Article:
The Heterosexual and Homosexual Identities:
The Normalization of Sexual Relationships
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Paperback: 640 pages (6 x 9)
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“A sweeping critique of writing on sexual identity and the processes that have contributed to the toxication and detoxication of ‘homosexual identity.'”
Despite more than two centuries of research and theory regarding the nature of sexual identity—in religion, medicine, philosophy, sociology, psychoanalysis, law, anthropology, sociobiology, psychology, and myriad other fields—no unambiguous, universally adopted conceptual or operational definition, no objective way of assessing, sexual orientation has ever existed, nor does one exist today. Is real or perceived sexual behavior identity? When people discriminate against those they identify as “homosexual” or “bisexual,” what is the nature of the “identity” to which they object? Little or no methodological examination of the beliefs and attitudes that inform research and theory on sexual identity has been postulated. This book is a sweeping analysis and critique of research and writing on sexual identity, on the historical and cultural processes that have contributed to the toxication and detoxication of “homosexual identity,” and on the“normalization” of sexual relationships—from the nineteenth-century roots of the conceptualization of sexual identity to the end of the twentieth century.
The main characters are Bob, Sid, and Ted, three friends who share both an apartment and an impressive series of adventures (and misadventures), including a zombie invasion, the attack of giant, genetically modified turkeys, and a special-forces rescue of a talking refrigerator…. A pearl waiting to be discovered. (Prevalente Anime e Manga).
How do adults know when something is for boys and when it’s for girls? Who tells them so? Where do they learn it? For eight-year-old Luca, it’s a mystery, but if he can’t convince his parents to give him the white ice skates he has his heart set on, Christmas is going to be ruined. Who does a child turn to when he can’t even count on Santa Claus?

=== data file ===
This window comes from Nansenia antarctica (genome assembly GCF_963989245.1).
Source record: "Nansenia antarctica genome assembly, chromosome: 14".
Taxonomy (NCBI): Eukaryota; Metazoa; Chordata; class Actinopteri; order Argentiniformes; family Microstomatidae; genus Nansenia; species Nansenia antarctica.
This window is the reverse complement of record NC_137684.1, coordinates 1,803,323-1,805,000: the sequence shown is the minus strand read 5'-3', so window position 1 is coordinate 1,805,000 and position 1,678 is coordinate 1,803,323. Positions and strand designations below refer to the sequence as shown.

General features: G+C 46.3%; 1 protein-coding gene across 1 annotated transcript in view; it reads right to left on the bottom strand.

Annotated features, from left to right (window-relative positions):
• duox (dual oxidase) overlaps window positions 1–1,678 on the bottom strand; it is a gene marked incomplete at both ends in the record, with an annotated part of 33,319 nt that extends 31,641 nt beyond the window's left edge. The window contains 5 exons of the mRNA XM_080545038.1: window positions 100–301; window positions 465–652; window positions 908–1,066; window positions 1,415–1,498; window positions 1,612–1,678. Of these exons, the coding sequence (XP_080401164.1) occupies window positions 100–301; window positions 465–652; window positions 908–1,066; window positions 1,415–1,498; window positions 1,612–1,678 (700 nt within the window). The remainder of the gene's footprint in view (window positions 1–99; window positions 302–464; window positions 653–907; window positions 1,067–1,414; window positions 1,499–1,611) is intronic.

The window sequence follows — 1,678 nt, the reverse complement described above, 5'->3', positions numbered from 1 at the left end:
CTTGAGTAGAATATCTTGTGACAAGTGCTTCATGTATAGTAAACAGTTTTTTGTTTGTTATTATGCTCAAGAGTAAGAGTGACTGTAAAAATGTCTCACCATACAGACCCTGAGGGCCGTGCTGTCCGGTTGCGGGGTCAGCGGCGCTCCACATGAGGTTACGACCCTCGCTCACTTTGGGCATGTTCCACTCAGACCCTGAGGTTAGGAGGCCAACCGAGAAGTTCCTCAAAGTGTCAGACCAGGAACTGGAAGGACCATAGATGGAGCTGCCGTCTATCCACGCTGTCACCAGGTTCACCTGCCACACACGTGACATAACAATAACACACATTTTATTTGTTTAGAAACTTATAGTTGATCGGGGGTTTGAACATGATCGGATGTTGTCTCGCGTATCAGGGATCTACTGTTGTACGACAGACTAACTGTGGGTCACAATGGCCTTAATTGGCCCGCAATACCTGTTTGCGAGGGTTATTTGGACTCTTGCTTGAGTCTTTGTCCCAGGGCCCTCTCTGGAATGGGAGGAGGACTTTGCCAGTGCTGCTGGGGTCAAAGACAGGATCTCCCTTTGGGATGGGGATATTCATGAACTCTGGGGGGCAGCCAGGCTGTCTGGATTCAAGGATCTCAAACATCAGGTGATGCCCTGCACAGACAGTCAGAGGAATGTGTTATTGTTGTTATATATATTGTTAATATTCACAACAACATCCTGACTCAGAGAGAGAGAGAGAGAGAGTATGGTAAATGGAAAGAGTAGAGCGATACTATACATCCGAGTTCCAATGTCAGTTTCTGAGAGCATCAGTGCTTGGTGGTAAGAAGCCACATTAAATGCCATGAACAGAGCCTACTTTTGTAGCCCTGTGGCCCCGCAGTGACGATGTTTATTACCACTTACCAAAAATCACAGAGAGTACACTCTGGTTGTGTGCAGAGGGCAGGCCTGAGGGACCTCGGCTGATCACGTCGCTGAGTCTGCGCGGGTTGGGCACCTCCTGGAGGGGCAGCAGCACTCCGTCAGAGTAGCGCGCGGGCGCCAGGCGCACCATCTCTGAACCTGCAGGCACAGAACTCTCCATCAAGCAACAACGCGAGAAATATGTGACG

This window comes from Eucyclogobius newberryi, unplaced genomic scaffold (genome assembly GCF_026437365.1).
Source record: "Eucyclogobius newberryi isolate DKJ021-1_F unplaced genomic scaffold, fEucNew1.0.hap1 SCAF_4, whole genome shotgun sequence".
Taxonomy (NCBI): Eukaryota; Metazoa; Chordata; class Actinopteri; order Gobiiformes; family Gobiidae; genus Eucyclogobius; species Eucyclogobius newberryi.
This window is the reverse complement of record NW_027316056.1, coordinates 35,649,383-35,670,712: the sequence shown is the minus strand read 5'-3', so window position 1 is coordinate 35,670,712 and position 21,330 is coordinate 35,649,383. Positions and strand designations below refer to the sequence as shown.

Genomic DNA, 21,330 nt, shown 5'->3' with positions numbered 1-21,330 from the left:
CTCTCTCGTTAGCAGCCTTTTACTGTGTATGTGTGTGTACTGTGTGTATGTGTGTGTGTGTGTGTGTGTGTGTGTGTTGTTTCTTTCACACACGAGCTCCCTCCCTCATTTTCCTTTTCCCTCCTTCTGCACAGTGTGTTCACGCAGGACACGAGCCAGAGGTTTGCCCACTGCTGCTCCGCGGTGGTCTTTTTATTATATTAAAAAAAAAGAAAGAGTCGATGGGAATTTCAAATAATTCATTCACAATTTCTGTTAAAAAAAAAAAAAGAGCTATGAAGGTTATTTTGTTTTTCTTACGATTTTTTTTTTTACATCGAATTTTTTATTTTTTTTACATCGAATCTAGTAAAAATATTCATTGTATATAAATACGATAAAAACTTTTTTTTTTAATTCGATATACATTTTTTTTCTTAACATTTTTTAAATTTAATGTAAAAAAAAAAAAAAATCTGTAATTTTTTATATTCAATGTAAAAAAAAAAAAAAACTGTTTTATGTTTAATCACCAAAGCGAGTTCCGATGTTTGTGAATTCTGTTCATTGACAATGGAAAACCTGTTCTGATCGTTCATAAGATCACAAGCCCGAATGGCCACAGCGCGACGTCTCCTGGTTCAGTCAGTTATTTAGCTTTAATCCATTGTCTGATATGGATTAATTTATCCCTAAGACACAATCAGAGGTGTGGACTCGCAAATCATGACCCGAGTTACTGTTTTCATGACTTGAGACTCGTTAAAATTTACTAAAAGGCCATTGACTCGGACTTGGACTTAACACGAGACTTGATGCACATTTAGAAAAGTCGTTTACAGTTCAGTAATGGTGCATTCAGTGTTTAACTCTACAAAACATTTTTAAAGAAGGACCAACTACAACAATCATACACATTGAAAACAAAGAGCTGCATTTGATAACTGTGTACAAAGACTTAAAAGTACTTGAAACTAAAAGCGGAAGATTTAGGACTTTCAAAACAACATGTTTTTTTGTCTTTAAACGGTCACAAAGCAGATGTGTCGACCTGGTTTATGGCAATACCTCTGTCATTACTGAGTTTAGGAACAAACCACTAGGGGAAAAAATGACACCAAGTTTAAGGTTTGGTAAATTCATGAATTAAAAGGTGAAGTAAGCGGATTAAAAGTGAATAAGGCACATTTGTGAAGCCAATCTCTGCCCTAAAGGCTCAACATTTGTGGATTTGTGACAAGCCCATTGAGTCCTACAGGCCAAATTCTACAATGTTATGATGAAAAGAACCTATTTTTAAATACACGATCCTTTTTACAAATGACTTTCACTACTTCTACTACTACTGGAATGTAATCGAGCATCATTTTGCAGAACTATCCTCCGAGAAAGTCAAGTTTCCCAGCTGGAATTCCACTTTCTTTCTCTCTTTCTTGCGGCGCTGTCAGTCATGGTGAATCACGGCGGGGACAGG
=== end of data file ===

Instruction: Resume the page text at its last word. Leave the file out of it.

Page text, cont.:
“Last year, they saw a commercial on TV for Barbie Magic Hair, a Barbie with no body, just a big head with long hair, and you can comb it, and color it, and put it up in curlers. And, since Luca and Pamela want to be hair stylists when they grow up, they both asked for Magic Hair Barbie in their letters to Santa Claus. Santa brought one for Pamela, but what Luca got instead was … a bicycle! A mistake that big—well, it could only mean Santa never even read Luca’s letter. This year, Luca can’t run the risk that things will go wrong again.”
Blue, Too: More Writing by (for or about) Working-Class Queers [click for description]
Paperback: 486 pages (6 x 9)
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“Blue, Too adds colors to the palette of American identity, rebuts the reductionisms of ‘multiculturalism,’ confuses categories that deserve to be confused, and propagandizes where propaganda is well warranted.” (From the Introduction.) Hungry for writing that illuminates our realities, our struggles, and our resistance to assimilation and mental gentrification? The twenty writers in Blue, Too entertain, challenge, and—most of all—speak meaningfully about queers in and from the working class. Includes a “Reader’s, Writer’s, and Scholar’s Guide” and a 500+-item Annotated Bibliography.
Twenty Cigarettes in Nasiriyah: A Memoir [click for description]
Paperback: 188 pages
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November 12, 2003: A suicide attack on the Italian military base in Nasiriyah, Iraq, leaves nineteen dead and scores wounded. This is the story of a man who arrived in the midst of the terror, fire, and gunfire of a war that officially didn’t exist … and who came away both permanently changed and more determined than ever to tell what he’d seen with his own eyes.